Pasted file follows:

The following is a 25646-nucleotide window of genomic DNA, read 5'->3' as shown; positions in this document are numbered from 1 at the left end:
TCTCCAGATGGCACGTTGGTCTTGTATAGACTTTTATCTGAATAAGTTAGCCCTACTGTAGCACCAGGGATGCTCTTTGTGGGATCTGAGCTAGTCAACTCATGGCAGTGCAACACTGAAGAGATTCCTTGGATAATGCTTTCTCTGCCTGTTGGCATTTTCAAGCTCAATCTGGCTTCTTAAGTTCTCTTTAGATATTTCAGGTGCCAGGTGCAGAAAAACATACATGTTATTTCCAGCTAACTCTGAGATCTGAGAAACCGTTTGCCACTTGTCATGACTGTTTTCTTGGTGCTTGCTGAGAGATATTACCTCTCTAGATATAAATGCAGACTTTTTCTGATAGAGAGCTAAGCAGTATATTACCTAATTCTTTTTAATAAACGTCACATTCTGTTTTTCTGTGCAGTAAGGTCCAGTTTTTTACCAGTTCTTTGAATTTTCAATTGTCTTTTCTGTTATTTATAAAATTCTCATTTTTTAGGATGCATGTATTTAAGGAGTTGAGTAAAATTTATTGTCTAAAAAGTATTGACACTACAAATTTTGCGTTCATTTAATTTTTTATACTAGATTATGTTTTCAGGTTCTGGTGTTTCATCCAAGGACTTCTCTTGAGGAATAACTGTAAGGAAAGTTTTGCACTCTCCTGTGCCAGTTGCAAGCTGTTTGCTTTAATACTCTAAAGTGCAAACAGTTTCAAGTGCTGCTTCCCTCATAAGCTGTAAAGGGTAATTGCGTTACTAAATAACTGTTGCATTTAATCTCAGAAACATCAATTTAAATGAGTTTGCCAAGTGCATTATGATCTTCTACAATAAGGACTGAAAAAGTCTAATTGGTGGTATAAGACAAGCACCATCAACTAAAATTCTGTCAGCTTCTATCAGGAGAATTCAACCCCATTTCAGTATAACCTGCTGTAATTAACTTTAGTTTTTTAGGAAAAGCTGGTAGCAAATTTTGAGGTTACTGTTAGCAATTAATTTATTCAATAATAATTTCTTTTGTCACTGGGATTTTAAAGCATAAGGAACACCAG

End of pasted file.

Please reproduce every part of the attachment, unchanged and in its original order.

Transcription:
The following is a 25646-nucleotide window of genomic DNA, read 5'->3' as shown; positions in this document are numbered from 1 at the left end:
TCTCCAGATGGCACGTTGGTCTTGTATAGACTTTTATCTGAATAAGTTAGCCCTACTGTAGCACCAGGGATGCTCTTTGTGGGATCTGAGCTAGTCAACTCATGGCAGTGCAACACTGAAGAGATTCCTTGGATAATGCTTTCTCTGCCTGTTGGCATTTTCAAGCTCAATCTGGCTTCTTAAGTTCTCTTTAGATATTTCAGGTGCCAGGTGCAGAAAAACATACATGTTATTTCCAGCTAACTCTGAGATCTGAGAAACCGTTTGCCACTTGTCATGACTGTTTTCTTGGTGCTTGCTGAGAGATATTACCTCTCTAGATATAAATGCAGACTTTTTCTGATAGAGAGCTAAGCAGTATATTACCTAATTCTTTTTAATAAACGTCACATTCTGTTTTTCTGTGCAGTAAGGTCCAGTTTTTTACCAGTTCTTTGAATTTTCAATTGTCTTTTCTGTTATTTATAAAATTCTCATTTTTTAGGATGCATGTATTTAAGGAGTTGAGTAAAATTTATTGTCTAAAAAGTATTGACACTACAAATTTTGCGTTCATTTAATTTTTTATACTAGATTATGTTTTCAGGTTCTGGTGTTTCATCCAAGGACTTCTCTTGAGGAATAACTGTAAGGAAAGTTTTGCACTCTCCTGTGCCAGTTGCAAGCTGTTTGCTTTAATACTCTAAAGTGCAAACAGTTTCAAGTGCTGCTTCCCTCATAAGCTGTAAAGGGTAATTGCGTTACTAAATAACTGTTGCATTTAATCTCAGAAACATCAATTTAAATGAGTTTGCCAAGTGCATTATGATCTTCTACAATAAGGACTGAAAAAGTCTAATTGGTGGTATAAGACAAGCACCATCAACTAAAATTCTGTCAGCTTCTATCAGGAGAATTCAACCCCATTTCAGTATAACCTGCTGTAATTAACTTTAGTTTTTTAGGAAAAGCTGGTAGCAAATTTTGAGGTTACTGTTAGCAATTAATTTATTCAATAATAATTTCTTTTGTCACTGGGATTTTAAAGCATAAGGAACACCAG